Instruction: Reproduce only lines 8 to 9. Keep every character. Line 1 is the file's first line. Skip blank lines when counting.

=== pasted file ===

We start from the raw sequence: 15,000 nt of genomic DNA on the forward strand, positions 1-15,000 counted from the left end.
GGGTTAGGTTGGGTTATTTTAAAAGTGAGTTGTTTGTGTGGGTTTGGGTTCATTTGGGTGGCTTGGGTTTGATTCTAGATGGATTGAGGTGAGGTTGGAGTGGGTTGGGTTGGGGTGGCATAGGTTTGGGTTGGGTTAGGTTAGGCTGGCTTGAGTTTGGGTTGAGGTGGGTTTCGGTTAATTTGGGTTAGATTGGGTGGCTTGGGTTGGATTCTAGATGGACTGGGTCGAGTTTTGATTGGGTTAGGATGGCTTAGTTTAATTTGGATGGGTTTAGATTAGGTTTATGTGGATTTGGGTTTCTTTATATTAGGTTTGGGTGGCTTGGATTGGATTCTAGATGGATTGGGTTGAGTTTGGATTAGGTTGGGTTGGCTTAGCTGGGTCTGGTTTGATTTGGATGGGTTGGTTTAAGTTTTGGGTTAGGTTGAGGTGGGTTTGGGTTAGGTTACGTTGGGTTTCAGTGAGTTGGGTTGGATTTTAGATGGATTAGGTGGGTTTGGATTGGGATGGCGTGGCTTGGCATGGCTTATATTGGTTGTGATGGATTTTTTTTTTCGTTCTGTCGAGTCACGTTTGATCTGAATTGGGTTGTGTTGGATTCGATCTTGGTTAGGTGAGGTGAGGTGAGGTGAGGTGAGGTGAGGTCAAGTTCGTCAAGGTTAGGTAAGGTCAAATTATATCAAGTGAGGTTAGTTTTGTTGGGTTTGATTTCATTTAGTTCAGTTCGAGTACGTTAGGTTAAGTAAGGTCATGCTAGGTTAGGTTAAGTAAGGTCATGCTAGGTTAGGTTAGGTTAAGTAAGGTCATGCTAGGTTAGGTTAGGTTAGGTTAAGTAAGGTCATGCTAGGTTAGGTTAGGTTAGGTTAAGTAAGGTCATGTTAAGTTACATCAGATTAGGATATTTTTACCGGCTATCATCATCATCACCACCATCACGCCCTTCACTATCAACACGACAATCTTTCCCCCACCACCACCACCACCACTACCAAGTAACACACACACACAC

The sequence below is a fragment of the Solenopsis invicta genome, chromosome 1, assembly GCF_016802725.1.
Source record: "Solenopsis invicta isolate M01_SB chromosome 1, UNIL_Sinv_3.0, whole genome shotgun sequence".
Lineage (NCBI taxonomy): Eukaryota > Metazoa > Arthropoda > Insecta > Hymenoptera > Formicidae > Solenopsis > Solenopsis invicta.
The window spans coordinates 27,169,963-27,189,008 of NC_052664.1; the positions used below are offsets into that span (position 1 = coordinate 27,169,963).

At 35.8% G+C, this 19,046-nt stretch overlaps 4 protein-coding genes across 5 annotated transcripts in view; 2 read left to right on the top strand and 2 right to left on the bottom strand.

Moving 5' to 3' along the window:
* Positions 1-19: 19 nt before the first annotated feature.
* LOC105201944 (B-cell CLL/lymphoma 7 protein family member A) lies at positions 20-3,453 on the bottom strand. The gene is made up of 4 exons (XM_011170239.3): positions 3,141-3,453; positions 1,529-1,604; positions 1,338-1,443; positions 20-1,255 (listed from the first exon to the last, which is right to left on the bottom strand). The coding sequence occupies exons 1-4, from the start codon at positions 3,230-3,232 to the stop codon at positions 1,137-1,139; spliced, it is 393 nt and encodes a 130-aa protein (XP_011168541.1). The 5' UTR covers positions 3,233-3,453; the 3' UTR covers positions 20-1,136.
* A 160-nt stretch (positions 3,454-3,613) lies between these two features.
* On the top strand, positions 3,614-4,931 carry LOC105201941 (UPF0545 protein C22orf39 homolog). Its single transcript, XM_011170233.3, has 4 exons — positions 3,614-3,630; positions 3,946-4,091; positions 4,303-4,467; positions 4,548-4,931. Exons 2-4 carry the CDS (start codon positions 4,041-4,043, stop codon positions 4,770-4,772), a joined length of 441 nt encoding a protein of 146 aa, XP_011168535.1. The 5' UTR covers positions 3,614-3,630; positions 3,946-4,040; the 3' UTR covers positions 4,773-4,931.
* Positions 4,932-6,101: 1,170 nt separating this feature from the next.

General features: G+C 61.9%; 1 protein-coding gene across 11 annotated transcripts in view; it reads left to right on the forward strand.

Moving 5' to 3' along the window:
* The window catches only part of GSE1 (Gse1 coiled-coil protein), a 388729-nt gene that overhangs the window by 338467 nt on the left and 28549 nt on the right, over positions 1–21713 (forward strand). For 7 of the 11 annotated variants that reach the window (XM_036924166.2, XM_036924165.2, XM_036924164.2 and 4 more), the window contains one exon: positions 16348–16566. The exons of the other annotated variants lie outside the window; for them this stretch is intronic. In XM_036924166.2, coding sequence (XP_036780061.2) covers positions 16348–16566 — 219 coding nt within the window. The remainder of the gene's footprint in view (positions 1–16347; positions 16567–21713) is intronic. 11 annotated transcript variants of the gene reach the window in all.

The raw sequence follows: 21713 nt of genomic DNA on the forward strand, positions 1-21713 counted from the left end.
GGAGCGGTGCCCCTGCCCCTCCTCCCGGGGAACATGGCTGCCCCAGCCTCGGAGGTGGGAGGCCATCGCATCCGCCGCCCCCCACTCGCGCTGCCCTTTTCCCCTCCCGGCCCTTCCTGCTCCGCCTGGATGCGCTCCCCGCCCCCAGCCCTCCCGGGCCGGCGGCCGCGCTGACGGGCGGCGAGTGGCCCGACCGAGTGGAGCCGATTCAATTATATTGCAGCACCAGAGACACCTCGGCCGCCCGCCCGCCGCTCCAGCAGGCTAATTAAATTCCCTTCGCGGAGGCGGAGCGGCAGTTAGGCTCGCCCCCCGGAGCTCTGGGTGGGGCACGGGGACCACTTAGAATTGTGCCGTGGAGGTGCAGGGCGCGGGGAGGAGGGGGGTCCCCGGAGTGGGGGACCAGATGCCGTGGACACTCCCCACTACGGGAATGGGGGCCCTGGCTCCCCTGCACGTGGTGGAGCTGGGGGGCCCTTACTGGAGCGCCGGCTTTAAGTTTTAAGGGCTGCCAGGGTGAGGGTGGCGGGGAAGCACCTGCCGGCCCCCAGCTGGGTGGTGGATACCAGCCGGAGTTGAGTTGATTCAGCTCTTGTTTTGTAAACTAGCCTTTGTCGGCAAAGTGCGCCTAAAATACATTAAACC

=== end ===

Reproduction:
Moving 5' to 3' along the window:
* Positions 1-19: 19 nt before the first annotated feature.